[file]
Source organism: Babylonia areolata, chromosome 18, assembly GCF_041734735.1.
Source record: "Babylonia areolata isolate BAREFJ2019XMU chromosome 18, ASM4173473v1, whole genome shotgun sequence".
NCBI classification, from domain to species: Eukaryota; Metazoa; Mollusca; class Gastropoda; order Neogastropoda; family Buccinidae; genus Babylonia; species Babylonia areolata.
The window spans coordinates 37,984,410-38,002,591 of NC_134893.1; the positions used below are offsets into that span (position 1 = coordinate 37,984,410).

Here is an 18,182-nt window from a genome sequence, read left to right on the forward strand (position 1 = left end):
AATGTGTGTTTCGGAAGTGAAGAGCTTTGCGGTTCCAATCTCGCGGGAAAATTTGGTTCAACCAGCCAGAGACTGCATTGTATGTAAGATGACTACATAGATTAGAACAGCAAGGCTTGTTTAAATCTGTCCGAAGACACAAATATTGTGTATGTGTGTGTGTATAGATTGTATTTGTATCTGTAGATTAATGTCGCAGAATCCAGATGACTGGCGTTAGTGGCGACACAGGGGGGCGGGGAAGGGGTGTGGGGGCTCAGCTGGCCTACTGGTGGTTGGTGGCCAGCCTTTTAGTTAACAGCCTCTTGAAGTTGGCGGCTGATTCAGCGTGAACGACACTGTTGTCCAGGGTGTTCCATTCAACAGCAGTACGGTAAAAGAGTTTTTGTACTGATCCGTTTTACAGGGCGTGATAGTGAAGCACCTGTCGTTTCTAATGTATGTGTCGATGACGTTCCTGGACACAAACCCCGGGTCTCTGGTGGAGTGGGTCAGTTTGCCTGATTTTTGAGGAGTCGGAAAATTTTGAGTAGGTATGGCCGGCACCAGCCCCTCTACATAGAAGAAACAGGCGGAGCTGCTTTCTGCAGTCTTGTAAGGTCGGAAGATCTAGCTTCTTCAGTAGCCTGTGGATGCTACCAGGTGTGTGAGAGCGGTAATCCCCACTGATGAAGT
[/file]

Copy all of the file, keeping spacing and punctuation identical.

Source organism: Babylonia areolata, chromosome 18, assembly GCF_041734735.1.
Source record: "Babylonia areolata isolate BAREFJ2019XMU chromosome 18, ASM4173473v1, whole genome shotgun sequence".
NCBI classification, from domain to species: Eukaryota; Metazoa; Mollusca; class Gastropoda; order Neogastropoda; family Buccinidae; genus Babylonia; species Babylonia areolata.
The window spans coordinates 37,984,410-38,002,591 of NC_134893.1; the positions used below are offsets into that span (position 1 = coordinate 37,984,410).

Here is an 18,182-nt window from a genome sequence, read left to right on the forward strand (position 1 = left end):
AATGTGTGTTTCGGAAGTGAAGAGCTTTGCGGTTCCAATCTCGCGGGAAAATTTGGTTCAACCAGCCAGAGACTGCATTGTATGTAAGATGACTACATAGATTAGAACAGCAAGGCTTGTTTAAATCTGTCCGAAGACACAAATATTGTGTATGTGTGTGTGTATAGATTGTATTTGTATCTGTAGATTAATGTCGCAGAATCCAGATGACTGGCGTTAGTGGCGACACAGGGGGGCGGGGAAGGGGTGTGGGGGCTCAGCTGGCCTACTGGTGGTTGGTGGCCAGCCTTTTAGTTAACAGCCTCTTGAAGTTGGCGGCTGATTCAGCGTGAACGACACTGTTGTCCAGGGTGTTCCATTCAACAGCAGTACGGTAAAAGAGTTTTTGTACTGATCCGTTTTACAGGGCGTGATAGTGAAGCACCTGTCGTTTCTAATGTATGTGTCGATGACGTTCCTGGACACAAACCCCGGGTCTCTGGTGGAGTGGGTCAGTTTGCCTGATTTTTGAGGAGTCGGAAAATTTTGAGTAGGTATGGCCGGCACCAGCCCCTCTACATAGAAGAAACAGGCGGAGCTGCTTTCTGCAGTCTTGTAAGGTCGGAAGATCTAGCTTCTTCAGTAGCCTGTGGATGCTACCAGGTGTGTGAGAGCGGTAATCCCCACTGATGAAGT